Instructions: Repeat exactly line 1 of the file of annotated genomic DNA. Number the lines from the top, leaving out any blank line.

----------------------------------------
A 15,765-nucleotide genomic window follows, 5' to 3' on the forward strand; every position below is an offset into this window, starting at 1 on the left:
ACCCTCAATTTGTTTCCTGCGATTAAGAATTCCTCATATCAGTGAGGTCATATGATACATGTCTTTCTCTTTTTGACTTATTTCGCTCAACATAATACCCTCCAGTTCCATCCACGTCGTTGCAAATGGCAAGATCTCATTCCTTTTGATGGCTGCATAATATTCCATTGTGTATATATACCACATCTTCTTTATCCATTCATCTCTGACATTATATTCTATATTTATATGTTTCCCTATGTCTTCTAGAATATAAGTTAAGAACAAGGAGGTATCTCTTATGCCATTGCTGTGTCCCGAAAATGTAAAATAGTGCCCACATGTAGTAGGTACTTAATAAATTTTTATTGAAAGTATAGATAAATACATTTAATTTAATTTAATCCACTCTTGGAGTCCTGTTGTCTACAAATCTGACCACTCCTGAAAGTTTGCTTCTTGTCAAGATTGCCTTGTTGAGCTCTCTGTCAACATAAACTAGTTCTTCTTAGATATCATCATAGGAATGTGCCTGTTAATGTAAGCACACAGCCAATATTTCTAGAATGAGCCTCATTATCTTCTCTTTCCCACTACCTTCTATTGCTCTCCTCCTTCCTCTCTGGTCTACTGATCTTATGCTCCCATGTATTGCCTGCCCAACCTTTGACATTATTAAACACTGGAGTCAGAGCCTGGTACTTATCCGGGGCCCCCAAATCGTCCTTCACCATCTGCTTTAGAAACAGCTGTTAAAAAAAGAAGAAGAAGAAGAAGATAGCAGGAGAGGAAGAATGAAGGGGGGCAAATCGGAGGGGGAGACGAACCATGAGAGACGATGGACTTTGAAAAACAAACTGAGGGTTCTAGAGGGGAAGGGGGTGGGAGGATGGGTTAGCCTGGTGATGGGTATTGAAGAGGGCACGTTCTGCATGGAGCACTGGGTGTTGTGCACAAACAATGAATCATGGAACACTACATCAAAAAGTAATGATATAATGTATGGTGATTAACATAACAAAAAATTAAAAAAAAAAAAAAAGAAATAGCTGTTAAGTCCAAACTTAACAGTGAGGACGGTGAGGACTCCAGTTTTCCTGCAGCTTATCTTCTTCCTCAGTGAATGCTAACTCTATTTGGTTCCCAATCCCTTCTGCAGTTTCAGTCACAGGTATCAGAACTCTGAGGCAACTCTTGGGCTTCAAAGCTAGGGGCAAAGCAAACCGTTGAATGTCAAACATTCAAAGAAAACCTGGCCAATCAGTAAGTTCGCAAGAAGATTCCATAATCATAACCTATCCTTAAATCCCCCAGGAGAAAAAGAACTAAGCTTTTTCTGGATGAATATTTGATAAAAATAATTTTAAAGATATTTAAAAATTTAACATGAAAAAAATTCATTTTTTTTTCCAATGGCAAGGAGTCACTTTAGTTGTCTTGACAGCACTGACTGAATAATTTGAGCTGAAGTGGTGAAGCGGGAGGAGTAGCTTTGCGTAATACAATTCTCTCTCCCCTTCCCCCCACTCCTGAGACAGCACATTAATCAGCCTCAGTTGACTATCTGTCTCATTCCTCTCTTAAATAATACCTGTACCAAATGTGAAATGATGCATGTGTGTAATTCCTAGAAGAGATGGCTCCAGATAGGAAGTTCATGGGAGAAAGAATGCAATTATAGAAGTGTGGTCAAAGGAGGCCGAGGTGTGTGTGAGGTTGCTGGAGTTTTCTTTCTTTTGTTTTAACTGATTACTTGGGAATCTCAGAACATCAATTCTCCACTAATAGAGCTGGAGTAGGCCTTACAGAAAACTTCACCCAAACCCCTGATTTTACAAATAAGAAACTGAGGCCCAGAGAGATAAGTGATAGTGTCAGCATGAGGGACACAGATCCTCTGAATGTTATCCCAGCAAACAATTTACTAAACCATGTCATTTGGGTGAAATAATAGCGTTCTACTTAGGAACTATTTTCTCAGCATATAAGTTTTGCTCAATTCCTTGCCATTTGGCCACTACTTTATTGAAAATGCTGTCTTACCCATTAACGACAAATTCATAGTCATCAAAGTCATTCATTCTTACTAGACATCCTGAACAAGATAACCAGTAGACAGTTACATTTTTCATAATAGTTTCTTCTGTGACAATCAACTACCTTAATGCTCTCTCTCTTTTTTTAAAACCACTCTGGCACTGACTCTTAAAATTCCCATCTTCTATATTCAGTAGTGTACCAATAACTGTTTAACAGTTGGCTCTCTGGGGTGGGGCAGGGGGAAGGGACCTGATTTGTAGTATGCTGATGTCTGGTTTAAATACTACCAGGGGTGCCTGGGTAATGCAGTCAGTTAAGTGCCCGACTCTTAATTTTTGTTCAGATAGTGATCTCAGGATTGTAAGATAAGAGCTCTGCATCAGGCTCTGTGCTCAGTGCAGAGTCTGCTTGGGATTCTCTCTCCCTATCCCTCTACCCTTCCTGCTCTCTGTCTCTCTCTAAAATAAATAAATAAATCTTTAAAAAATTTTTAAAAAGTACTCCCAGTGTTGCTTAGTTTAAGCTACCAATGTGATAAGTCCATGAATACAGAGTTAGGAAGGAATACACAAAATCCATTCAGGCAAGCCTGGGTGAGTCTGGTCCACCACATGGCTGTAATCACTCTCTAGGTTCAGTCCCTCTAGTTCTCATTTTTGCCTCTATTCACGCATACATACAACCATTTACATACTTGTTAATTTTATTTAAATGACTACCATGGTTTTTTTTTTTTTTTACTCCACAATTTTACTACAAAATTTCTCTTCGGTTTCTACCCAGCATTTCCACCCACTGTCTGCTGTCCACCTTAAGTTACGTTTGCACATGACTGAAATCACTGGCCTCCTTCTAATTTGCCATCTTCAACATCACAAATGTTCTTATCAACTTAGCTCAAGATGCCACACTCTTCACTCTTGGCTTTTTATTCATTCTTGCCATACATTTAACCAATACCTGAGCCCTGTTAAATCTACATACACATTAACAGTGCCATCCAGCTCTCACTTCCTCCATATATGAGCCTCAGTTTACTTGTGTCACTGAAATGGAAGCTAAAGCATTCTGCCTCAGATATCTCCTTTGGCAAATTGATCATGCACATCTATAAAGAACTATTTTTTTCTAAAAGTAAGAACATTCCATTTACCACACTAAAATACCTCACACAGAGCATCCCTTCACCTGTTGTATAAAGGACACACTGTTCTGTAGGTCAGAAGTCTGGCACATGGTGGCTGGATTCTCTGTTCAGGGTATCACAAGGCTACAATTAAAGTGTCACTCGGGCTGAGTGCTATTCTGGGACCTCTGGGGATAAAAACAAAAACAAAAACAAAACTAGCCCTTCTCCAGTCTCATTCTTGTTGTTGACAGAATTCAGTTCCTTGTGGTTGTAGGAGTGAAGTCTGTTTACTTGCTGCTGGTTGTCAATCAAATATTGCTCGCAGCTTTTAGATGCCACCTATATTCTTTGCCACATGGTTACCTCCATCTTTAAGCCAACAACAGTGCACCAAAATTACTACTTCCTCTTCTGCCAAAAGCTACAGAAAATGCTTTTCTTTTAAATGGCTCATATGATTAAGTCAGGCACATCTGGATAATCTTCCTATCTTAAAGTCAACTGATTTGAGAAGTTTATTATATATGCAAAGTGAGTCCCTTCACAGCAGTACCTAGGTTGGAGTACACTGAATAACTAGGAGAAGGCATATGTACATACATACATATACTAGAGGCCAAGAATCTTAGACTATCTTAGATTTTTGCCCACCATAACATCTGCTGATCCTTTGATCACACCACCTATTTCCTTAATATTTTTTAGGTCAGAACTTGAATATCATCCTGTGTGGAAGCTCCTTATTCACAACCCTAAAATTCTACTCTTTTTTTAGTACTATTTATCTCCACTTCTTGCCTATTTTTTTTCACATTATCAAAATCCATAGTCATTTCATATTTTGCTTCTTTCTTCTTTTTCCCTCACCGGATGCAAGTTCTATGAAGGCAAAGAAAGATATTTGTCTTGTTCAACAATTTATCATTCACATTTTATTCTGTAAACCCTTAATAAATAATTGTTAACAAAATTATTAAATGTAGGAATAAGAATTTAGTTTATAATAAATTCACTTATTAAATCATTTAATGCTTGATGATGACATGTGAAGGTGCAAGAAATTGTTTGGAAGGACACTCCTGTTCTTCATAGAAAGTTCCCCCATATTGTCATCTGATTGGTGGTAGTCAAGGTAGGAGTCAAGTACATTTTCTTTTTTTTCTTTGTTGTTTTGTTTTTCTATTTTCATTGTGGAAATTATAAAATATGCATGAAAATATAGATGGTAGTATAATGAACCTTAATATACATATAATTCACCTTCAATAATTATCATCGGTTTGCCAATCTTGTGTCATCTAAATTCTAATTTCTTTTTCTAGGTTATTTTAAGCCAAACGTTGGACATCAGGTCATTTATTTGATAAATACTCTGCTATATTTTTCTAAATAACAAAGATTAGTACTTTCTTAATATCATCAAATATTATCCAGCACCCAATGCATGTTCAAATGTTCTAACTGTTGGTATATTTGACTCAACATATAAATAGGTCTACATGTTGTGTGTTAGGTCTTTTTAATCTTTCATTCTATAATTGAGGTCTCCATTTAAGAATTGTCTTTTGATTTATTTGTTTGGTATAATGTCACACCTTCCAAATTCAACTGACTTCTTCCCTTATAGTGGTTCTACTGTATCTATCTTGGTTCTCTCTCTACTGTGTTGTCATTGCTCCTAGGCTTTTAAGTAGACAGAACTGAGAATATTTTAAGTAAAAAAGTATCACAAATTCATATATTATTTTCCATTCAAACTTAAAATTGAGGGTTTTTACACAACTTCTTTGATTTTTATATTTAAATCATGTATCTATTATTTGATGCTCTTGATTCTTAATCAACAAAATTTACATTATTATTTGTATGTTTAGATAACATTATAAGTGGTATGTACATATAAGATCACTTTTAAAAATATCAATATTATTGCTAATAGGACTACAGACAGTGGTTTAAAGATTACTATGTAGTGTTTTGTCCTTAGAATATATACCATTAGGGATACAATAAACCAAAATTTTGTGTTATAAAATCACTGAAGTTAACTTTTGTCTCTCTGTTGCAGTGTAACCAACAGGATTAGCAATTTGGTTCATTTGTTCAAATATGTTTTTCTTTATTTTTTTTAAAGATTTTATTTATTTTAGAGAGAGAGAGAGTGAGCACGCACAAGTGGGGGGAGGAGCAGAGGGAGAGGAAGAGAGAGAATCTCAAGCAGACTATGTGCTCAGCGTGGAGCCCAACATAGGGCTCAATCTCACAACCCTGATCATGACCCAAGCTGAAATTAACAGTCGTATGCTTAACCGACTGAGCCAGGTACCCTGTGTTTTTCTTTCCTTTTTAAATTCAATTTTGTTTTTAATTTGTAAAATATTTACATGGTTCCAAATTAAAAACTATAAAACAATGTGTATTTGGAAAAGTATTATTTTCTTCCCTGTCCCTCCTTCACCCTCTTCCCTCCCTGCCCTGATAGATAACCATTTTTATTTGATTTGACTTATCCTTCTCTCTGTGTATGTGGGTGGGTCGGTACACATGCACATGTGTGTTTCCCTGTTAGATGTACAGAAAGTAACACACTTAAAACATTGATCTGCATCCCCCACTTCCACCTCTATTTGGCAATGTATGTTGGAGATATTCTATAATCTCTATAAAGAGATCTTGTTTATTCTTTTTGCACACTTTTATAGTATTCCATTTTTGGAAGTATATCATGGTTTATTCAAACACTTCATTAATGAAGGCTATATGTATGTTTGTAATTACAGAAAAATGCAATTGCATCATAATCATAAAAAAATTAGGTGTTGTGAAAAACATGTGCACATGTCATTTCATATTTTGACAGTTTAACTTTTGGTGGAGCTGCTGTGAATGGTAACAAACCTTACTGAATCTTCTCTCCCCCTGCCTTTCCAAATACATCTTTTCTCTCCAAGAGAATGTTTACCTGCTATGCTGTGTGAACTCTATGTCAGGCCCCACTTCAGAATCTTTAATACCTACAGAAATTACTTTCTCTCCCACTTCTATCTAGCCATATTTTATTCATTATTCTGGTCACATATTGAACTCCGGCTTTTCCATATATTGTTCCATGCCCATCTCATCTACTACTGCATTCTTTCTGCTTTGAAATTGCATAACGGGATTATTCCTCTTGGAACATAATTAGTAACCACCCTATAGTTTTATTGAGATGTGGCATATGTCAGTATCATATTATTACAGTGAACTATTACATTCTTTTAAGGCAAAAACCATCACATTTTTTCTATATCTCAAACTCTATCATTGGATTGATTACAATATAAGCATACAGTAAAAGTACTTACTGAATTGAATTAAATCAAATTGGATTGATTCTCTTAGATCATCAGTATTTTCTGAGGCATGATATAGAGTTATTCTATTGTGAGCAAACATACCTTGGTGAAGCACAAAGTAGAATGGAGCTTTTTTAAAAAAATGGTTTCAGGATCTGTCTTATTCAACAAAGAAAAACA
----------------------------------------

A 15,765-nucleotide genomic window follows, 5' to 3' on the forward strand; every position below is an offset into this window, starting at 1 on the left: